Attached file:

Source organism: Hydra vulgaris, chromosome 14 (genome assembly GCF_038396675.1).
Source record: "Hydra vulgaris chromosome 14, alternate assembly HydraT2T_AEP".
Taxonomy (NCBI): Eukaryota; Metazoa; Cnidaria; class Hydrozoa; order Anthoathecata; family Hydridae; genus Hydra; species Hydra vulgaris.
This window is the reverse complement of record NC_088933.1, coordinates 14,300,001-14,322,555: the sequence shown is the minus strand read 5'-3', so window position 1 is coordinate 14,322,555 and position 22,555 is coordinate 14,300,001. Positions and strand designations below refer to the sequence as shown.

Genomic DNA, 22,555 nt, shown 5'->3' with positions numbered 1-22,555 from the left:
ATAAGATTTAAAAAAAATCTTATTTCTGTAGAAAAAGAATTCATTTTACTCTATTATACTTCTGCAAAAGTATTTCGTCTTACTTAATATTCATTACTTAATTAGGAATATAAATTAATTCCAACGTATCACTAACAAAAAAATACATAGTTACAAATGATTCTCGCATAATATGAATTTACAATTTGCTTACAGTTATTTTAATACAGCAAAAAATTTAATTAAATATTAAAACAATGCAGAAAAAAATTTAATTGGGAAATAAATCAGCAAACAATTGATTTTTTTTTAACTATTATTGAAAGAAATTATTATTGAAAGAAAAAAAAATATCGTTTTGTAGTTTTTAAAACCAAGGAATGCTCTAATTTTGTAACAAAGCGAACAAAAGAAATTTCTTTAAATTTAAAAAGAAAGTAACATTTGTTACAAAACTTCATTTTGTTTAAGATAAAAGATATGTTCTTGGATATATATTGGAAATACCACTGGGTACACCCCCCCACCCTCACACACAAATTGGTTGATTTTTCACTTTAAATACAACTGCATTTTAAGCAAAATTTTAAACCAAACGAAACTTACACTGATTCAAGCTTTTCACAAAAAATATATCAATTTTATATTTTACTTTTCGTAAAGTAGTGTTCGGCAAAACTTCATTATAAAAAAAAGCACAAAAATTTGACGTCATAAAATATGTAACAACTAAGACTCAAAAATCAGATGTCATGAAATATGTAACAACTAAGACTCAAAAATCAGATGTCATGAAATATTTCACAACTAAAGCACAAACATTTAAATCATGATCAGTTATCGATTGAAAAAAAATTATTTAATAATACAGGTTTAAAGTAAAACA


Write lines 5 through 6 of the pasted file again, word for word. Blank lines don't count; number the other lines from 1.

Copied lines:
Genomic DNA, 22,555 nt, shown 5'->3' with positions numbered 1-22,555 from the left:
ATAAGATTTAAAAAAAATCTTATTTCTGTAGAAAAAGAATTCATTTTACTCTATTATACTTCTGCAAAAGTATTTCGTCTTACTTAATATTCATTACTTAATTAGGAATATAAATTAATTCCAACGTATCACTAACAAAAAAATACATAGTTACAAATGATTCTCGCATAATATGAATTTACAATTTGCTTACAGTTATTTTAATACAGCAAAAAATTTAATTAAATATTAAAACAATGCAGAAAAAAATTTAATTGGGAAATAAATCAGCAAACAATTGATTTTTTTTTAACTATTATTGAAAGAAATTATTATTGAAAGAAAAAAAAATATCGTTTTGTAGTTTTTAAAACCAAGGAATGCTCTAATTTTGTAACAAAGCGAACAAAAGAAATTTCTTTAAATTTAAAAAGAAAGTAACATTTGTTACAAAACTTCATTTTGTTTAAGATAAAAGATATGTTCTTGGATATATATTGGAAATACCACTGGGTACACCCCCCCACCCTCACACACAAATTGGTTGATTTTTCACTTTAAATACAACTGCATTTTAAGCAAAATTTTAAACCAAACGAAACTTACACTGATTCAAGCTTTTCACAAAAAATATATCAATTTTATATTTTACTTTTCGTAAAGTAGTGTTCGGCAAAACTTCATTATAAAAAAAAGCACAAAAATTTGACGTCATAAAATATGTAACAACTAAGACTCAAAAATCAGATGTCATGAAATATGTAACAACTAAGACTCAAAAATCAGATGTCATGAAATATTTCACAACTAAAGCACAAACATTTAAATCATGATCAGTTATCGATTGAAAAAAAATTATTTAATAATACAGGTTTAAAGTAAAACA